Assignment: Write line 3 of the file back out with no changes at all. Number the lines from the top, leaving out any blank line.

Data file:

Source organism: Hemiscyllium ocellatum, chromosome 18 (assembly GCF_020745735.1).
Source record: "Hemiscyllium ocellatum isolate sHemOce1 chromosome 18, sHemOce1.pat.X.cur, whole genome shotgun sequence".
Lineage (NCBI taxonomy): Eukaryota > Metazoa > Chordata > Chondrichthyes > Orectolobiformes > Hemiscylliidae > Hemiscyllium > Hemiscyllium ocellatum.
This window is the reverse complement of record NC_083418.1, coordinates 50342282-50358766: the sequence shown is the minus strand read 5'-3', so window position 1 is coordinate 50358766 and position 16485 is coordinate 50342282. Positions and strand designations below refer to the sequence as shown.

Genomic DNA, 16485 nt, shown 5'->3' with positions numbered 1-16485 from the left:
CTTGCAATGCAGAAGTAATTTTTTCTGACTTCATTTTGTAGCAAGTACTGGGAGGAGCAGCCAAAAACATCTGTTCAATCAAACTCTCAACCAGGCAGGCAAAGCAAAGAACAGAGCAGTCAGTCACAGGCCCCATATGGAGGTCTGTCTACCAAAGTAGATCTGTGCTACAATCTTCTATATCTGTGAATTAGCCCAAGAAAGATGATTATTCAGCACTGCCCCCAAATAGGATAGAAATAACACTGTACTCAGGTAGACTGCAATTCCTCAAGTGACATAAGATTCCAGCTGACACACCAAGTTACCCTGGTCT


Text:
Lineage (NCBI taxonomy): Eukaryota > Metazoa > Chordata > Chondrichthyes > Orectolobiformes > Hemiscylliidae > Hemiscyllium > Hemiscyllium ocellatum.